My Special Needs Network

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We all fidget. We fidget when we’re bored, when we’re tired and when we’ve been still for too long. We fidget to pay attention. Fidgeting actually stimulates our neural responses and can increase blood circulation to our brain and extremities. If you are witnessing a child who seems to fidget a lot, chances are his body is telling you that it needs movement. Often that is not possible and so hand and foot fidgets offer a great alternative and stress reduction.

Tools such as putty, play dough, squishy balls, Caterpinch, Finger Squash Its, Fidget Wheel, Foot Fidget, Twidget Tracker, Animal Squishies, and Gel Balls offer a great “stay in place” or “stay at your desk” fidget for students craving additional sensory-motor input. For teachers who are not comfortable with students keeping fidgets at their desk, fidgets can be kept at YOUR desk and used when needed.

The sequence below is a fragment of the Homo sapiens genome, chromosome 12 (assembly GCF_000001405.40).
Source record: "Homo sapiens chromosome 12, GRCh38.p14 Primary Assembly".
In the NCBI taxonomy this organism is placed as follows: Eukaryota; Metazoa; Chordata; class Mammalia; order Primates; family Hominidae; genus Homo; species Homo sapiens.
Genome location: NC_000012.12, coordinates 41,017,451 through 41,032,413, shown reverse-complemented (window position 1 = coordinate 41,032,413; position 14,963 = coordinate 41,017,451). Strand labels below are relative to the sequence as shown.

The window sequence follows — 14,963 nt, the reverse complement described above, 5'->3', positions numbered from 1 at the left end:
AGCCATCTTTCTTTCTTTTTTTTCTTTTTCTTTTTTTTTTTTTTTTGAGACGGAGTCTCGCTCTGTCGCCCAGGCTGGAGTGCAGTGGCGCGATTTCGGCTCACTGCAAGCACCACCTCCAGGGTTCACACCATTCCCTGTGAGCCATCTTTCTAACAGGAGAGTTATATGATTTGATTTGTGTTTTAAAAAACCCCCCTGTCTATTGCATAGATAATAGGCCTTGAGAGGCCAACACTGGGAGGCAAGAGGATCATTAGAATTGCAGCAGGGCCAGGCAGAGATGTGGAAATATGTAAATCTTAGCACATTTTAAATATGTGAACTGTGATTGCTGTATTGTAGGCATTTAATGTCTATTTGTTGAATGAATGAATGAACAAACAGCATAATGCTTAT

For a terrific hands-on, fun-fidget, stress-reducing, easy-as-1-2-3 activity, try making stress balls in your classroom!

Let us know what your favorite classroom fidget is and when you like to use it!

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Comment by Sue Wilkinson on September 20, 2010 at 12:35pm
Cute clip. I am currently in love with those big fluffy chenille pipe cleaners as inexpensive fidgets. I also personally love to twist a couple of wikki stix to the top of a pencil.

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